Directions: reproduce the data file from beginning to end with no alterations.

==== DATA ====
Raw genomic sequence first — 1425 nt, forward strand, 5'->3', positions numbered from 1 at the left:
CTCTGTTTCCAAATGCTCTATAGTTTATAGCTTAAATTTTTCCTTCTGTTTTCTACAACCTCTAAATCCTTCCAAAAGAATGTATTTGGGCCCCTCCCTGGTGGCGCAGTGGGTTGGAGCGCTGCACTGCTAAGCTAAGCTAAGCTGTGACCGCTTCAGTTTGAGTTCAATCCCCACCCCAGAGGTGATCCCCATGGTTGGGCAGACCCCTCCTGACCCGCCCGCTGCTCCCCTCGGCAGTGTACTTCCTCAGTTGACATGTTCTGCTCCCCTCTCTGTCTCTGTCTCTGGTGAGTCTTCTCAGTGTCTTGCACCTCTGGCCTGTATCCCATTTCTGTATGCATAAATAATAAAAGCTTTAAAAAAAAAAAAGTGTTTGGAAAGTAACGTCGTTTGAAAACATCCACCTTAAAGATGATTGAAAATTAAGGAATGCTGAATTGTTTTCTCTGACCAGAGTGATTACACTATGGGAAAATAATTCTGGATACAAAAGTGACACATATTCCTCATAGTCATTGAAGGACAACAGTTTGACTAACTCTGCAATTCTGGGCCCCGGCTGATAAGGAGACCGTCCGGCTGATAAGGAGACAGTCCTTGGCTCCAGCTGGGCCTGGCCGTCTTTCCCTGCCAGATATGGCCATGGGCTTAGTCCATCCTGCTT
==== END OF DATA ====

Raw genomic sequence first — 1425 nt, forward strand, 5'->3', positions numbered from 1 at the left:
CTCTGTTTCCAAATGCTCTATAGTTTATAGCTTAAATTTTTCCTTCTGTTTTCTACAACCTCTAAATCCTTCCAAAAGAATGTATTTGGGCCCCTCCCTGGTGGCGCAGTGGGTTGGAGCGCTGCACTGCTAAGCTAAGCTAAGCTGTGACCGCTTCAGTTTGAGTTCAATCCCCACCCCAGAGGTGATCCCCATGGTTGGGCAGACCCCTCCTGACCCGCCCGCTGCTCCCCTCGGCAGTGTACTTCCTCAGTTGACATGTTCTGCTCCCCTCTCTGTCTCTGTCTCTGGTGAGTCTTCTCAGTGTCTTGCACCTCTGGCCTGTATCCCATTTCTGTATGCATAAATAATAAAAGCTTTAAAAAAAAAAAAGTGTTTGGAAAGTAACGTCGTTTGAAAACATCCACCTTAAAGATGATTGAAAATTAAGGAATGCTGAATTGTTTTCTCTGACCAGAGTGATTACACTATGGGAAAATAATTCTGGATACAAAAGTGACACATATTCCTCATAGTCATTGAAGGACAACAGTTTGACTAACTCTGCAATTCTGGGCCCCGGCTGATAAGGAGACCGTCCGGCTGATAAGGAGACAGTCCTTGGCTCCAGCTGGGCCTGGCCGTCTTTCCCTGCCAGATATGGCCATGGGCTTAGTCCATCCTGCTT